For optimal prevention the best plan is to take a variety of cancer fighters. However, it must be cautioned that more is not necessarily better. Especially regarding curcumin, this is true. At high levels, antioxidants such as curcumin become pro-oxidant, i.e. they promote free radicals rather than inhibit them. For prevention purposes, 500-900 mg a day of curcumin with a heavy meal is suggested. The minimum amount of soy isoflavones to prevent disease has been estimated to be about 50 mg per day. Since soy is water-soluble and has a short half-life in the body, it is recommended that soy supplements be taken twice a day to maintain constant levels in the blood. An ideal dose would be 50 mg in the morning and 50 mg in the evening. A study in Japan showed that green tea worked better at 10 cups than five. Those who enjoy a constant jolt of caffeine throughout the day should consider switching from coffee or colas to green tea. Many people do not tolerate high caffeine levels and instead choose green tea supplements. Since the amount of active disease-fighting polyphenols in green tea beverages varies, depending on how green tea is brewed and the type of green tea used, it is sometimes difficult to ascertain the optimal number of green tea extract capsules to use everyday. For prevention purposes, a minimum dose of green tea polyphenols might be 200 mg per day, while an optimal dose may be in the range of 1000 mg per day.

The bottom line is that natural cancer prevention works. A decade of science now stands behind green tea, curcumin, phytoestrogens and other plant extracts as safe and genuine cancer preventers. The National Cancer Institute has studies underway on all three. A Phase I study is underway to look at genistein and prostate cancer. Another NCI study is looking at curcumin for the prevention of colon cancer. Yet another is comparing a low-fat, high fiber, soy, fruit, vegetable, green tea and vitamin E diet to a regular NCI diet for prostate cancer. A green tea study is in the first stages only to look at how much can be tolerated, while a breast cancer study using soy, fish oil and low-fat is being organized. It will be years before the results of these studies are known, but people wanting prevention now can benefit from data already published on these natural cancer preventers. Don't wait until cancer strikes to begin thinking about preventing it.

References

Ciolino HP, et al. 1998. Effect of curcumin on the aryl hydrocarbon receptor and cytochrome p450 1A1 in MCF-7 human breast carcinoma cells. Biochem Pharmacol 56:197-206

Dalu A, et al. 1998. Genistein, a component of soy, inhibits the expression of the EGF and ErbB2/Neu receptors in the rat dorsolateral prostate. Prostate 37:36-43

Hanif R, et al. 1997. Curcumin, a natural plant phenolic food additive, inhibits cell proliferation and induces cell cycle changes in colon adenocarcinoma cell lines by a prostaglandin-independent pathway [see comments]. J Lab Clin Med 130:576-84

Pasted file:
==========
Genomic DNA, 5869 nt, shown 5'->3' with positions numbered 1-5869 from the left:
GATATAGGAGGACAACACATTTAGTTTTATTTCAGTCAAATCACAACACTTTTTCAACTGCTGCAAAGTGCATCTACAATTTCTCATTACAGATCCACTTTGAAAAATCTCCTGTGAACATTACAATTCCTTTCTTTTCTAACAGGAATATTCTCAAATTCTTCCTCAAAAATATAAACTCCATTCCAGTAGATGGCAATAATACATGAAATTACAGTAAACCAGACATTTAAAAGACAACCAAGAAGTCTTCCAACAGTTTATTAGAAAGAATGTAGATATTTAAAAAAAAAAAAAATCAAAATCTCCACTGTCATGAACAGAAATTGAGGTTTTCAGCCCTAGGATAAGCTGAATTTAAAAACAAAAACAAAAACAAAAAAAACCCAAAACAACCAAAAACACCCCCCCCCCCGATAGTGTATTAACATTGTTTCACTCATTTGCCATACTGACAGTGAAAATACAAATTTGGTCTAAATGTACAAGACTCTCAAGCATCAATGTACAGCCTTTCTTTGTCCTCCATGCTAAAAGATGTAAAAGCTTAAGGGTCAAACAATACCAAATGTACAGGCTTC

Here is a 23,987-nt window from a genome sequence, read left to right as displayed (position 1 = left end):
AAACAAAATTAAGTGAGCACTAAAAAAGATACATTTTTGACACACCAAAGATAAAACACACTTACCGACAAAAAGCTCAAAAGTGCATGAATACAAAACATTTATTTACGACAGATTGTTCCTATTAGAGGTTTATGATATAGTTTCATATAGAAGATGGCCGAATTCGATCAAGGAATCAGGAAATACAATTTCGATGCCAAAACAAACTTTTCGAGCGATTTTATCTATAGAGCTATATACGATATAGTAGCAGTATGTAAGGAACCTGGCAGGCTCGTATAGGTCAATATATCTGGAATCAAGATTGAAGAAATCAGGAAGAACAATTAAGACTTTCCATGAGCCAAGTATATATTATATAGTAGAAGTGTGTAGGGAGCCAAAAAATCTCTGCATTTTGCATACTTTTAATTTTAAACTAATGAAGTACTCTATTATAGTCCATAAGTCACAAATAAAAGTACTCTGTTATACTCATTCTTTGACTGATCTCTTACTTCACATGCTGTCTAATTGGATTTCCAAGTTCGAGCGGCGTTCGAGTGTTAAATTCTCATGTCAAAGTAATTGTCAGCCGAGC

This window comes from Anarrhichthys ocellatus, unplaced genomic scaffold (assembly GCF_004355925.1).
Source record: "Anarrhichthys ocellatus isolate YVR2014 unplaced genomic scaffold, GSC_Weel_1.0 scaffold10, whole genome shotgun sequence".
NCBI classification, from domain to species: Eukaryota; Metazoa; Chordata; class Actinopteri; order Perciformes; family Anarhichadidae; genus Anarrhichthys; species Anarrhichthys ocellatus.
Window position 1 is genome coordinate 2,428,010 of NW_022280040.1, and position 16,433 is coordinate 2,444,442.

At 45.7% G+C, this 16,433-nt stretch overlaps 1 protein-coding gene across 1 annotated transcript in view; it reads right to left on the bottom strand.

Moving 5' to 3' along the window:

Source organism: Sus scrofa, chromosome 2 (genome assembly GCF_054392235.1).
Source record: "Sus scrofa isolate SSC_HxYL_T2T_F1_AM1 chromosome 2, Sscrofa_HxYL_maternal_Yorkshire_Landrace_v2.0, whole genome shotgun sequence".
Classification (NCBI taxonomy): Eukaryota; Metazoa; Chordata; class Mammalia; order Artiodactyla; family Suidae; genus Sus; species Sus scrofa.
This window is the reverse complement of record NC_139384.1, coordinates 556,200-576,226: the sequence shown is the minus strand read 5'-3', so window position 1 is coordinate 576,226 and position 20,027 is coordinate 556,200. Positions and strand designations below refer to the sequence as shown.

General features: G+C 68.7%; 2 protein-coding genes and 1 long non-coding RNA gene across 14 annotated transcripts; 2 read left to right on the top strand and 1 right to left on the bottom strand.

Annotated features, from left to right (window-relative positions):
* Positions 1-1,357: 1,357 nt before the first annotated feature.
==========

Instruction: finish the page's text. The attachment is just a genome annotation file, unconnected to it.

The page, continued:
Imai K, et al. 1997. Cancer-preventive effects of drinking green tea in a Japanesepopulation. Prev Med 26:769-75

Ingram D, et al. 1997. Case-control study of phyto-oestrogens and breast cancer [see comments]. Lancet 350:990-94

Kim JM, et al. 1998. Chemopreventive effects of carotenoids and curcumins on mouse colon carcinogenesis after 1,2-dimethylhydrazine initiation. Carcinogenesis 19:81-5

Krishnaswamy K, et al. 1998. Retardation of experimental tumorigenesis and reduction of DNA adducts by turmeric and curcumin. Nutr Cancer 30:163-6

Nakachi K, et al. 1998. Influence of drinking green tea on breast cancer malignancy among Japanese patients. Jpn J Cancer Res 89:254-61

Russo S, et al. 1994. Effects of S-adenosylmethionine (SAMe) on doxorubicin-induced cardiotoxicity in the rat. J Med 25:65-89

Sadakata S, et al. 1992. Mortality among female practitioners of Chanoyu (Japanese "tea-ceremony".) Tohoku J Exp Med 6:475-7

Shao ZM, et al. 1998. Genistein inhibits proliferation similarly in estrogen receptor-positive and negative human breast carcinoma cell lines characterized by P21WAF1/CIP induction, G2/M arrest, and apoptosis. J Cell Biochem 69:44-54

Stammler G, et al. 1997. Green tea catechins (EGCG and EGC) have modulating effects on the activity of doxorubicin in drug-resistant cell lines. Anti-Cancer Drugs 8:265-68

Tanaka K, et al. 1998. Inhibition of N-nitrosation of secondary amines in vitro by tea extracts and catechins. Mut Res 412:91-8

Upadhyaya P, et al. 1998. Effect of dietary soy protein isolate, genistein, and 1.4-phenylenebis(methylene) selenocyanate on A binding of 7. 12-diemthylben [a]antrhacene in mammary glands of CD rats. Oncol Rep 5:1541-5

Venkatesan N. 1998. Curcumin attenuation of acute adriamycin myocardial toxicity in rats. Br J Pharm 124:425-27

Zhou Y, et al. 1998. Mechanism for the suppression of the mammalian stress response by genistein, an anticancer phytoestrogen from soy. J Natl Cancer Inst 90:381-8

For more information on chlorine-based chemicals, see:

"Chlorine Crisis: Time for a Global Phase-Out" and "Dow Brand Dioxin" at www.greenpeaceusa.org

Cone, Marla. "Sexual Confusion in the Wild,"
Los Angeles Times, 2-3 October 1994, pg A1
The Green Guide, call toll-free 888 ECO-INFO.